Kari Henley’s recent post on “over-parenting” was overwhelmed by overstatements – especially her suggestion that kids who watch nurturing TV shows like those found on PBS are more likely to be bullies.
I’ve devoted my career to creating and producing educational children’s television, including PBS’s “Super Why” and Nickelodeon’s “Blue’s Clues.” I’ve spent many years working with the nation’s top child psychologists, whose research clearly shows that children learn how to act and interact with others through a combination of instruction and emulating what they see and hear, a phenomenon psychologists refer to as “modeling.”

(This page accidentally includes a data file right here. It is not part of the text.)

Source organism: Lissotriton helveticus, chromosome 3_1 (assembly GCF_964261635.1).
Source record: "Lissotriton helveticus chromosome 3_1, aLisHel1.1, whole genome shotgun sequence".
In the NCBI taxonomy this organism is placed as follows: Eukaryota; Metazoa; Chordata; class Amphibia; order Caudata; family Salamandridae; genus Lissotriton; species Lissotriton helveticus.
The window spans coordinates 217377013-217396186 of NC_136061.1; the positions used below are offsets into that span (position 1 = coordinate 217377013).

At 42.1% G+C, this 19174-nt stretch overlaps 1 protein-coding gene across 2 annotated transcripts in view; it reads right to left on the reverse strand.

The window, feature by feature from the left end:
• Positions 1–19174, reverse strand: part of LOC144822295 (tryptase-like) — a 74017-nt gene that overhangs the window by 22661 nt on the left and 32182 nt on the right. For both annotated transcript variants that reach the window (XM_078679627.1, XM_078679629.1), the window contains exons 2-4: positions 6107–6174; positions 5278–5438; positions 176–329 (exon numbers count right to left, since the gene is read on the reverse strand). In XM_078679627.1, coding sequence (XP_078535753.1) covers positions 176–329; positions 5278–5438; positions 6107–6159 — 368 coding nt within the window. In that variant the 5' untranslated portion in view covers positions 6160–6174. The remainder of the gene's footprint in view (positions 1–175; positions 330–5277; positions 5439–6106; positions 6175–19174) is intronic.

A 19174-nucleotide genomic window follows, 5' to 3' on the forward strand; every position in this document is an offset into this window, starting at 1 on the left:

In other words: Kids learn by example.
“Super Why” and “Blue’s Clues” are both based on this principle. Each series strives to help kids learn reading and other key skills. The shows are also pioneers in interactive television. For example, the superhero characters on “Super Why” address viewers directly, asking them questions and then pausing so kids watching at home can answer. The goal is to help kids learn while they play along with the characters on TV.